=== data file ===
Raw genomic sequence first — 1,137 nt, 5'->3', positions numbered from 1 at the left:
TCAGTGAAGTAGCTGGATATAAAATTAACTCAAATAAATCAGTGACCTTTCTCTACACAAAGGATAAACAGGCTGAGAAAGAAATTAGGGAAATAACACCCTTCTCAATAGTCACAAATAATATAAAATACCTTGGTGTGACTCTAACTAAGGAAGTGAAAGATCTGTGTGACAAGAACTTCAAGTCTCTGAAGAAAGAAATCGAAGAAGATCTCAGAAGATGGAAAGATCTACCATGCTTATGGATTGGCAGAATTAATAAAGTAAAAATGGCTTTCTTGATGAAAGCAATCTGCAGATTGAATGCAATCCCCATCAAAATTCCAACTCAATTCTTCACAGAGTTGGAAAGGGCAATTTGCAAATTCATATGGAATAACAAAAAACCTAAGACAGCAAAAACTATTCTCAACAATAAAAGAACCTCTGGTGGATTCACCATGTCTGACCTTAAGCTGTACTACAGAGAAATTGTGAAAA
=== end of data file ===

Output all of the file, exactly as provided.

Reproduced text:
Raw genomic sequence first — 1,137 nt, 5'->3', positions numbered from 1 at the left:
TCAGTGAAGTAGCTGGATATAAAATTAACTCAAATAAATCAGTGACCTTTCTCTACACAAAGGATAAACAGGCTGAGAAAGAAATTAGGGAAATAACACCCTTCTCAATAGTCACAAATAATATAAAATACCTTGGTGTGACTCTAACTAAGGAAGTGAAAGATCTGTGTGACAAGAACTTCAAGTCTCTGAAGAAAGAAATCGAAGAAGATCTCAGAAGATGGAAAGATCTACCATGCTTATGGATTGGCAGAATTAATAAAGTAAAAATGGCTTTCTTGATGAAAGCAATCTGCAGATTGAATGCAATCCCCATCAAAATTCCAACTCAATTCTTCACAGAGTTGGAAAGGGCAATTTGCAAATTCATATGGAATAACAAAAAACCTAAGACAGCAAAAACTATTCTCAACAATAAAAGAACCTCTGGTGGATTCACCATGTCTGACCTTAAGCTGTACTACAGAGAAATTGTGAAAA